As a mens group, we are not activists, we don’t go out into the world and do things around mens politics, nor are we a reading group, holding theoretical seminars. Consciousness-raising is the best way to describe our meetings. What we have discussed has always started from our own personal accounts of our experience. Through sharing our personal experience of sexuality we have tried to understand our experiences and to change the way in which we see the world in terms of how we relate to other men, women and kids. From our personal experience of lives and relationships, loves, problems, fears and hopes we’ve set out to connect what we have in common with the rest of our politics. This has been vary erratic – mainly, sometimes with great intensity, we have discovered each other in new ways and gained a lot of strength and support from being together and sharing our personal feelings with other men. This comes as a great relief after many years of ‘relating’ in traditional blokish ways.
Four of us have kids, one very recently. Three or us have been married at one lime, but all have split up from their wives, one recently while in the group. We are all straight with a spattering of gay experiences. And we’re all in the ‘educated middle class’ now, professionally employed… or unemployed, although we came from a much wider class background in the working and lower middle class with parents who wouldn’t have dreamt of going to college themselves. Which defines some important limitations about our group. We meet once a week for about two or four hours, with lapses and sometimes month-long breaks owing to problems of time, work and other commitments. We have mainly been a closed group, and there is no formal structure – it’s a leaderless group and though meetings usually have a main theme decided on at a previous meeting we don’t often keep to it. Sometimes we just start talking around what has been happening to us the previous week. Or wait till someone says something everyone else picks up on.
Most of us have known each other for some years – some of the relationships in the group go back over a decade! Surprisingly, this didn’t cause difficulties – in fact being in the group helped open up relationships which had got stuck in old grooves and being friends outside the group has helped us stay together as a group through times when we felt very unclear about our aims. When we can’t think of anything to talk about, or we are all tired or fed up, we can always just have a drink together. But the meeting provides the institutional framework in which we talk about mens politics and try to develop our political understanding of men and the male role. At times it is a very frustrating and stagnating process but by and large we go on feeling that we benefit from meeting and that it has changed us in the way we function with other women and men outside the group in the rest of our lives. Though often it is difficult to put your finger on some of these changes or to find words to describe them.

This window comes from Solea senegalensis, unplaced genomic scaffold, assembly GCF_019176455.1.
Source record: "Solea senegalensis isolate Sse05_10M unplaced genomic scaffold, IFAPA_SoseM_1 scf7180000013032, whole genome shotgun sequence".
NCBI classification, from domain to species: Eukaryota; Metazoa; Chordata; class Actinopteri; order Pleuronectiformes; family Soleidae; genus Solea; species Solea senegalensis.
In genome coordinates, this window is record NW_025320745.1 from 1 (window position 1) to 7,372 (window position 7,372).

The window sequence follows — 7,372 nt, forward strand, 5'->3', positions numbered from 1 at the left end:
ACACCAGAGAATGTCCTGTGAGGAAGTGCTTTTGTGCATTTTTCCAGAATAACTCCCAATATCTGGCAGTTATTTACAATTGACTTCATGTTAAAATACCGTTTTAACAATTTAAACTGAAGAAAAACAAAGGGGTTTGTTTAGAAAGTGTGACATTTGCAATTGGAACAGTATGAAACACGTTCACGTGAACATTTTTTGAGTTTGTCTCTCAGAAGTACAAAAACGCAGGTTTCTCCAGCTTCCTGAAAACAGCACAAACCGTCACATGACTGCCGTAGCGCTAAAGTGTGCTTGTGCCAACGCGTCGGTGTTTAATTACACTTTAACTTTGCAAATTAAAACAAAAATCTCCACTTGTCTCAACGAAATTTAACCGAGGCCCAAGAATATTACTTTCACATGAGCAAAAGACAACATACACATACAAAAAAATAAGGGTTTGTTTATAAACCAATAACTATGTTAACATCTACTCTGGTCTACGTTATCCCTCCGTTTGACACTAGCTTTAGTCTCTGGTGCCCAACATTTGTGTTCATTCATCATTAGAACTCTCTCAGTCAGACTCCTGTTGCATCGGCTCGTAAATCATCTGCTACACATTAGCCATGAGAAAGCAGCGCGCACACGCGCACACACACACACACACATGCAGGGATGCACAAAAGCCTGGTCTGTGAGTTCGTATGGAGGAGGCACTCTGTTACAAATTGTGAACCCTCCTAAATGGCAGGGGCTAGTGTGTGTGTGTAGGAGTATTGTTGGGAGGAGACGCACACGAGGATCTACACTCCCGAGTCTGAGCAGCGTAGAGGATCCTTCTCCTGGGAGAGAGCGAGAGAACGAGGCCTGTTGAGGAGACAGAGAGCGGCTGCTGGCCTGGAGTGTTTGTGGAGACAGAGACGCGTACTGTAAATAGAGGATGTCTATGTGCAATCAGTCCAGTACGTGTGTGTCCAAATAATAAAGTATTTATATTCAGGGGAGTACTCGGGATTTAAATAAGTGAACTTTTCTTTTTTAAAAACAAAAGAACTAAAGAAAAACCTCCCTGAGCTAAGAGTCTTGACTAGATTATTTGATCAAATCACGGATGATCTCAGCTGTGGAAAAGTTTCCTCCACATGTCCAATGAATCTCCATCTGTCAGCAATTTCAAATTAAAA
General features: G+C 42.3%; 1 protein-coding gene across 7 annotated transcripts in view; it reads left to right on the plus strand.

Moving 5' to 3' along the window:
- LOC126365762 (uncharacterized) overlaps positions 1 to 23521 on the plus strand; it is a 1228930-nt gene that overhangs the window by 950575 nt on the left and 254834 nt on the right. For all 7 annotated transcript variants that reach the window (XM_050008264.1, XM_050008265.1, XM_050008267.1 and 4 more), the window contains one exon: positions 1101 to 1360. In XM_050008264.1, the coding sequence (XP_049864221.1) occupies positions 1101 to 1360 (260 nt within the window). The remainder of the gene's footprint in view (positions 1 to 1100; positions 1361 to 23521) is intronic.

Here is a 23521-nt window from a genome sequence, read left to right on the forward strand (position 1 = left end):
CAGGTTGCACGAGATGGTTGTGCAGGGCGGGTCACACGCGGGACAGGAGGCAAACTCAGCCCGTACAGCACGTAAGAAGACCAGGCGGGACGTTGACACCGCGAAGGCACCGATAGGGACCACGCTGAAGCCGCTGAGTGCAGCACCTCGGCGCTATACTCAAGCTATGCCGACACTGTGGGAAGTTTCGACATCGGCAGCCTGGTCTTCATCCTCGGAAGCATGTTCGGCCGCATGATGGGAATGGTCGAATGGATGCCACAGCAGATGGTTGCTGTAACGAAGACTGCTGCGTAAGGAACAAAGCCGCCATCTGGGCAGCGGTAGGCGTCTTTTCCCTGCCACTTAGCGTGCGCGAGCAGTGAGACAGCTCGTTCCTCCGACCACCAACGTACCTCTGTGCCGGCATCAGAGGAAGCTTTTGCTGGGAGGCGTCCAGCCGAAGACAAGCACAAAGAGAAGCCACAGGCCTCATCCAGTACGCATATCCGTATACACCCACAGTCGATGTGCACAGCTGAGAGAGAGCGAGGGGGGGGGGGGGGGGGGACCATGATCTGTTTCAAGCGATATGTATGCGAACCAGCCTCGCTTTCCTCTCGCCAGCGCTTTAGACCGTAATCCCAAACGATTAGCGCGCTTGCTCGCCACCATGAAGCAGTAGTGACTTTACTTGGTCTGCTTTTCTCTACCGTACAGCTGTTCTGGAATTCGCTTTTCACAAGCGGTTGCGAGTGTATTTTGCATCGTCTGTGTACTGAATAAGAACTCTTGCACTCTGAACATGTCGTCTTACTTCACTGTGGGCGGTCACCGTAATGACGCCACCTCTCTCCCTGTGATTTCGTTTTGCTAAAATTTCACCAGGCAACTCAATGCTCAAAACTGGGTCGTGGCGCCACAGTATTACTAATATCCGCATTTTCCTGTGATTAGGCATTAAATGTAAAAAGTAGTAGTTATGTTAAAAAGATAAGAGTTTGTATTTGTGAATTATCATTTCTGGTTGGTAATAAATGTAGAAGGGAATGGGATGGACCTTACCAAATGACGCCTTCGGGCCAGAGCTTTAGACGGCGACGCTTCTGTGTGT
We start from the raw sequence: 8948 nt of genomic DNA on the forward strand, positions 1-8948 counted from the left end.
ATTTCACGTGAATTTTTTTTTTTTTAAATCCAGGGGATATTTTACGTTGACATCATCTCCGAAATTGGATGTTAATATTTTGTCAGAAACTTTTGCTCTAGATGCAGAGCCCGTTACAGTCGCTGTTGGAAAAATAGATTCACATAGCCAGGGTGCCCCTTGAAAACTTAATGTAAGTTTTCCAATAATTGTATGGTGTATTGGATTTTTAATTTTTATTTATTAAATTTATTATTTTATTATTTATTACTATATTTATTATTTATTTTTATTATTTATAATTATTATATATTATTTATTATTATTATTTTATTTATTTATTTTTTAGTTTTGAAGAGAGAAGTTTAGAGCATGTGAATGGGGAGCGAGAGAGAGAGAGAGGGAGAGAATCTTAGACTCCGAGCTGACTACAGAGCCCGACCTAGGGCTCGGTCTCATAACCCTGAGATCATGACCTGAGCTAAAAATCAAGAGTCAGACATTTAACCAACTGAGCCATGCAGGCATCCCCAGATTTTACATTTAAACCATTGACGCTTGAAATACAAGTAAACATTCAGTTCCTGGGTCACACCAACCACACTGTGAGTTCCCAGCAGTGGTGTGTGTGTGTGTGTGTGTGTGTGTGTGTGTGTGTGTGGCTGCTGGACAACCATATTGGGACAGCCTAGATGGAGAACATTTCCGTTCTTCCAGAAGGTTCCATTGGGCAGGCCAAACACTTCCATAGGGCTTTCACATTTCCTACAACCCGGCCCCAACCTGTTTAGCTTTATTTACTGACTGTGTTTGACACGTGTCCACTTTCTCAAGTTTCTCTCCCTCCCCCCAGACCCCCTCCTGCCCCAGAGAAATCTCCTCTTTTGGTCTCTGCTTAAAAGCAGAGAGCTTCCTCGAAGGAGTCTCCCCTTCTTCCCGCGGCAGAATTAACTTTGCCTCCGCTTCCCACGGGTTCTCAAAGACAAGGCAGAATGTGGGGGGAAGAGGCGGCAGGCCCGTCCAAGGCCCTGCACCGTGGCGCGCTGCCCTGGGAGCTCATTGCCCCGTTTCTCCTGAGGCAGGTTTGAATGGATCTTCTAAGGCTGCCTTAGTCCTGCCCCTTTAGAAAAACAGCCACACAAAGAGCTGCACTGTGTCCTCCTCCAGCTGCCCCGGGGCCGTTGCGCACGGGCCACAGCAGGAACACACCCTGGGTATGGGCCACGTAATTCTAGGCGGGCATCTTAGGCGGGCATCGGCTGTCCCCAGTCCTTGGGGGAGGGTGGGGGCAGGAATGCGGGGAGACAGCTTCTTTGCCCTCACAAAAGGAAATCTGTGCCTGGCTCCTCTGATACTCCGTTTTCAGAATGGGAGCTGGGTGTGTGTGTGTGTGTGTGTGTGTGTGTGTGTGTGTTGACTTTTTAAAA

At first we talked about our selves – personal histories of what our childhoods were like, parents, schools, learning about fucking, our current sexual states and the way we were living. This helped us get to know each other and put everyone in the same positon – those who were new to the group as well as old mates. We went on to discuss a lot of topics that we variously thought were important adolescence, fucking, nuclear and multiple relationships, having children, work, jealousy, the women’s movements, sexuality and sex objects, male relationships, loneliness, collective living, drinking, pornography, fascism.
It is impossible to summarise what we discussed and learnt in all this. Usually we just learnt about each other’s ideas and experience. We hardly ever felt we got to the stage of working an issue right out so that we all ended up sharing a particular analysis or conclusion about something. Two themes did keep cropping up repeatedly – one was the importance of kids when you start thinking about almost any of these matters, how having them affects you totally and comes to influence your relationships and what you can give and take from them. Secondly, we talked a lot about monogamy and multiple relationships and their different problems in the context of seeking some sort of change from the limitations of nuclear set-ups, their closedupness and resistance to change. Multiple relationships in which most of us have been involved sometimes for several years and sometimes with women who are also with other men in the group have their own problems, to say the least.